There are 56.7 million Americans with disabilities. People with disabilities are our neighbors, our loved ones, and our family members and just like everyone else they deserve to lead healthy, happy lives free from discrimination. There are many civil rights laws that protect the 19% of the US population living with a disability today, and we wouldn’t have those protections were it not for the tireless work of the disability rights movement.
All marginalized groups in the U.S. have had to fight for their civil rights and the fight for disability rights is no exception. Disability activists have long fought for equal access and against segregation, isolation and abuse. The 1970s saw a surge of organizing, with activists mobilized into self-advocacy groups, such as DREDF (Disability Rights Education and Defense Fund), ADAPT (Americans Disabled for Accessible Public Transportation, later changed to Americans Disabled Attendant Programs Today), and the CIL (Center for Independent Living). Activists employed a variety of tactics from legislative advocacy and bringing lawsuits to direct actions such as the 25 day takeover of a federal building in San Francisco, blocking intersections to protest the lack of accessible public transportation, and the “Capitol Crawl” when more than 60 activists left their wheelchairs and mobility devices to climb the 83 steps to the U.S. Capitol Building to demand the passage of the ADA.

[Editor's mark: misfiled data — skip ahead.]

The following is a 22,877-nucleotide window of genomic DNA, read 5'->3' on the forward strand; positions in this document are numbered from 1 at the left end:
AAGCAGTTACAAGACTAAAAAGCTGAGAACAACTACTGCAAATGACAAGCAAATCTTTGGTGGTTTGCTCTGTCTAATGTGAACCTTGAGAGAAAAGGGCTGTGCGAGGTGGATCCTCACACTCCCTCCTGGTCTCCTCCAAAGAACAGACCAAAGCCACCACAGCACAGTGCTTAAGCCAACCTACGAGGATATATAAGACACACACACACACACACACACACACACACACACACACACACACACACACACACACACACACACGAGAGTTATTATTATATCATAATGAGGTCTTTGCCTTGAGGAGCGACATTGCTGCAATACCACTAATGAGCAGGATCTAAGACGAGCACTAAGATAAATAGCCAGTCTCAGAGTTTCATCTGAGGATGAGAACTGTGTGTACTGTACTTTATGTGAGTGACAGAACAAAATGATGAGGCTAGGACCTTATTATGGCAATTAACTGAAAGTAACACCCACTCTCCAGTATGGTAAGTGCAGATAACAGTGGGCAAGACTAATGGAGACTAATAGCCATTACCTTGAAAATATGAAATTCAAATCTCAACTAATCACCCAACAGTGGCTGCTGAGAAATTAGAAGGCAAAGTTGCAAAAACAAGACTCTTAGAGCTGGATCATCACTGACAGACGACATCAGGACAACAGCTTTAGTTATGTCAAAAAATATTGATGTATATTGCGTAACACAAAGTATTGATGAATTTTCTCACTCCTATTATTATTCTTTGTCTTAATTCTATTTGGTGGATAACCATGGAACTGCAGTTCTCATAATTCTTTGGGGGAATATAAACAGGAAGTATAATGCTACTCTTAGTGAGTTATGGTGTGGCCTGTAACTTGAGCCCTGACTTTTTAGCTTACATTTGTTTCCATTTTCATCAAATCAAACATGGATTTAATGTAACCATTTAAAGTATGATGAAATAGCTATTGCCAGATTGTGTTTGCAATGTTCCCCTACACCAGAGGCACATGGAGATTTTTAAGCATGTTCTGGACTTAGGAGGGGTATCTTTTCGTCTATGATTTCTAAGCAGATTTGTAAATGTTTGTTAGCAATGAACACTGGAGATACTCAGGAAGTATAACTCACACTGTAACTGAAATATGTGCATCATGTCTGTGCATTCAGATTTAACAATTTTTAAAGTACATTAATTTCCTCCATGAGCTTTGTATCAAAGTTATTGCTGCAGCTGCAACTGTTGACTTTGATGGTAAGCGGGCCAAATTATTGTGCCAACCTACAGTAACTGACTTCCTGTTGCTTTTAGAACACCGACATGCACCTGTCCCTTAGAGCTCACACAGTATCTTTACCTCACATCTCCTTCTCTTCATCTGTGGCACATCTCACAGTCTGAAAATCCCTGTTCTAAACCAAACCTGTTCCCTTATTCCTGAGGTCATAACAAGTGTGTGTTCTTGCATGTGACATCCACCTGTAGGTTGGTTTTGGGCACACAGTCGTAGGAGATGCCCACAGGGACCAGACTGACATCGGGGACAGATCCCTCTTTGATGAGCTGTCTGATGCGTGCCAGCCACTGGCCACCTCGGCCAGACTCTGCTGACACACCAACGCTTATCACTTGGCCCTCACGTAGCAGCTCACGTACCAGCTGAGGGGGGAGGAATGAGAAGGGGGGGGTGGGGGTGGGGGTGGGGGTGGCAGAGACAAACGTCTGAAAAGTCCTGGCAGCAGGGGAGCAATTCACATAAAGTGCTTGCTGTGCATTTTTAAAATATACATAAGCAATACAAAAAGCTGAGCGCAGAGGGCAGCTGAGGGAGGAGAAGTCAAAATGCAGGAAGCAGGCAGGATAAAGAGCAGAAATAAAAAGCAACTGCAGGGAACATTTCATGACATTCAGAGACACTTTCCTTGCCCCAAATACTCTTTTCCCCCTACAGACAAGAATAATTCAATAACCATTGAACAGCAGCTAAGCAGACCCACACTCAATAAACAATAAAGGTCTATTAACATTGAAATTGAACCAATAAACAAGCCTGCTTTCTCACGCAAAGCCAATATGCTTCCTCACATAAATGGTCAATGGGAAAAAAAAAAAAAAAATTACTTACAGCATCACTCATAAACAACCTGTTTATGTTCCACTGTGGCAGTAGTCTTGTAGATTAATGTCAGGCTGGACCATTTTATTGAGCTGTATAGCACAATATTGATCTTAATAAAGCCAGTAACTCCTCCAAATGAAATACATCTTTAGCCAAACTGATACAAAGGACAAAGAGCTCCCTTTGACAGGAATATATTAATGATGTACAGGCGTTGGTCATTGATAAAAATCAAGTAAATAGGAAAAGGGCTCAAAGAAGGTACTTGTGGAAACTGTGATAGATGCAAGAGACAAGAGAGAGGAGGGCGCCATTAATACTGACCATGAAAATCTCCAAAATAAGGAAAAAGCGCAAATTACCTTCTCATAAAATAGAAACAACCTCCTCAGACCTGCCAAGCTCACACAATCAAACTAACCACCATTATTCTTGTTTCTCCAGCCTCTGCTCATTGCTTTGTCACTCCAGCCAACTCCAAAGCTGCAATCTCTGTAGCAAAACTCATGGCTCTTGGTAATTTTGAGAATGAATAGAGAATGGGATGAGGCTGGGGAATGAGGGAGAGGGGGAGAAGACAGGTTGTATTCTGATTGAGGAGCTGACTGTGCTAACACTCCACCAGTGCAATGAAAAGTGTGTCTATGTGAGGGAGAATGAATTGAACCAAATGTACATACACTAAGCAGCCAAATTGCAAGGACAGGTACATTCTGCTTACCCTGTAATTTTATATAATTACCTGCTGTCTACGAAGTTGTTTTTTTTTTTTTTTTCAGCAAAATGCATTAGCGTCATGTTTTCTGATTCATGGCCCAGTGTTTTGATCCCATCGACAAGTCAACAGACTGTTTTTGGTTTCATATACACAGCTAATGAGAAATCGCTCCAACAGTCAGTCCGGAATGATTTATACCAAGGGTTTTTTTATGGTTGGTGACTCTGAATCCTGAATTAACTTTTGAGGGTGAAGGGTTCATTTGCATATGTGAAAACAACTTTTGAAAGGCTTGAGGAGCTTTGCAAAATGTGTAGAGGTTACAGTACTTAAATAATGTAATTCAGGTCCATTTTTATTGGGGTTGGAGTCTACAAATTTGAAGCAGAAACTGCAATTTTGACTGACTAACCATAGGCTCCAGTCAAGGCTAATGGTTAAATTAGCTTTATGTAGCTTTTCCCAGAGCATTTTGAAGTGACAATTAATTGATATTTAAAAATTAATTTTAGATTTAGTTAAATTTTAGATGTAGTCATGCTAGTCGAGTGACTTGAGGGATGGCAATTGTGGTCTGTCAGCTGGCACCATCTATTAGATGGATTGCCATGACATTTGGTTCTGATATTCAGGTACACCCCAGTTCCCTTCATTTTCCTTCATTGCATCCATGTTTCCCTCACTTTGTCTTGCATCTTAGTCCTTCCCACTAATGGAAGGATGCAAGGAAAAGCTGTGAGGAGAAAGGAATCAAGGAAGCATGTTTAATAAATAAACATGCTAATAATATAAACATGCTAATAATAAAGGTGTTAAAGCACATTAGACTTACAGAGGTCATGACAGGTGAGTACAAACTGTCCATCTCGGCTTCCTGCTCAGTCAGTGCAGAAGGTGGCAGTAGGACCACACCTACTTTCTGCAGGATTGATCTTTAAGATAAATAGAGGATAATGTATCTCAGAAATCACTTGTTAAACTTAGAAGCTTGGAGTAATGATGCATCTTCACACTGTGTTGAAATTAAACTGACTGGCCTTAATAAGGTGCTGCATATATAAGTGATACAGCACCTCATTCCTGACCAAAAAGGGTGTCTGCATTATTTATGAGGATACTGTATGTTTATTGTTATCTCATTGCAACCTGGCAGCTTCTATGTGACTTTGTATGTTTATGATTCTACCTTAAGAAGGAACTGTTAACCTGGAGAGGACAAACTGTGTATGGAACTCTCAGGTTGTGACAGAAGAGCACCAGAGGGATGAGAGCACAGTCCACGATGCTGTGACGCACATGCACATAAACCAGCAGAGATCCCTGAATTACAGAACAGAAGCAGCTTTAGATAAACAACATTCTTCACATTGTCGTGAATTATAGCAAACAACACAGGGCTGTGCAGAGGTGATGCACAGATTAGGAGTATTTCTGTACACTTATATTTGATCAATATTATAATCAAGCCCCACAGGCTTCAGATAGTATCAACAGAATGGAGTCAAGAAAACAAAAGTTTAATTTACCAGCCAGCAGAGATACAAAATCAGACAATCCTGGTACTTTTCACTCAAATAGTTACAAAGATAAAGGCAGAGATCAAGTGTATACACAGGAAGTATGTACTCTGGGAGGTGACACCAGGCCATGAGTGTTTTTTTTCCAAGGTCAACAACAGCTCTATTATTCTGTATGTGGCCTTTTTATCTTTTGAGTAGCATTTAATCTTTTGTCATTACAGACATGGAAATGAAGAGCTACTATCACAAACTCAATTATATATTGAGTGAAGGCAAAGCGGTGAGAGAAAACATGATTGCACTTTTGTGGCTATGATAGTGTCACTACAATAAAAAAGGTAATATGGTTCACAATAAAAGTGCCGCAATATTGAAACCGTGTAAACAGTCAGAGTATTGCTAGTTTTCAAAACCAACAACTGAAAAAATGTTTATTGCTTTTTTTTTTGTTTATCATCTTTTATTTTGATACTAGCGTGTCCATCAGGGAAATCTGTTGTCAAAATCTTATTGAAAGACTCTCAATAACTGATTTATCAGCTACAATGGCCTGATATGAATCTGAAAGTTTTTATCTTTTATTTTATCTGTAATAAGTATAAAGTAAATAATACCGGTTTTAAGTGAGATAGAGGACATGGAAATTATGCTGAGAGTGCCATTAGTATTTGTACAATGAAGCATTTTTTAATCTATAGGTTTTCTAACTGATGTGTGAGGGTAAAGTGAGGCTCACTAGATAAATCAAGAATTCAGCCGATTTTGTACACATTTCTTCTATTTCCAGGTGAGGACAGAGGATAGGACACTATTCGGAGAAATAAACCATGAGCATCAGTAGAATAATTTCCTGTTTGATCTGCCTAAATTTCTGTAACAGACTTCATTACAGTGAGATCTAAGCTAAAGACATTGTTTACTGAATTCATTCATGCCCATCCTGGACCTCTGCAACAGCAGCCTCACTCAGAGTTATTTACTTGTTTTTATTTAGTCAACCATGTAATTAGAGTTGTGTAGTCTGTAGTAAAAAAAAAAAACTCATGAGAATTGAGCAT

Organizers were fighting to pass – and then pushing to enforce – landmark laws such as Section 504 of the 1973 Rehabilitation Act, which bans disability discrimination in any federally funded program. In 1988, a broad-based coalition succeeded in amending the Fair Housing Act to protect people with disabilities, outlawing discrimination based on disability and requiring that reasonable modifications and accommodations be granted and that new multi-family housing be built to certain accessibility standards. Finally, the Americans with Disabilities Act (ADA), which prohibits discrimination in public accommodations and government services, was passed in 1990.
Despite the legal protections now in place for people with disabilities in housing, discrimination is still pervasive. According to the National Fair Housing Alliance, 55% of all Fair Housing complaints in 2017 were on the basis of disability.
If you think you’ve witnessed or experienced discrimination in any form by a landlord, property manager, realtor, mortgage officer or other housing provider, call the Greater New Orleans Fair Housing Action Center at 877-445-2100. Help is free and confidential.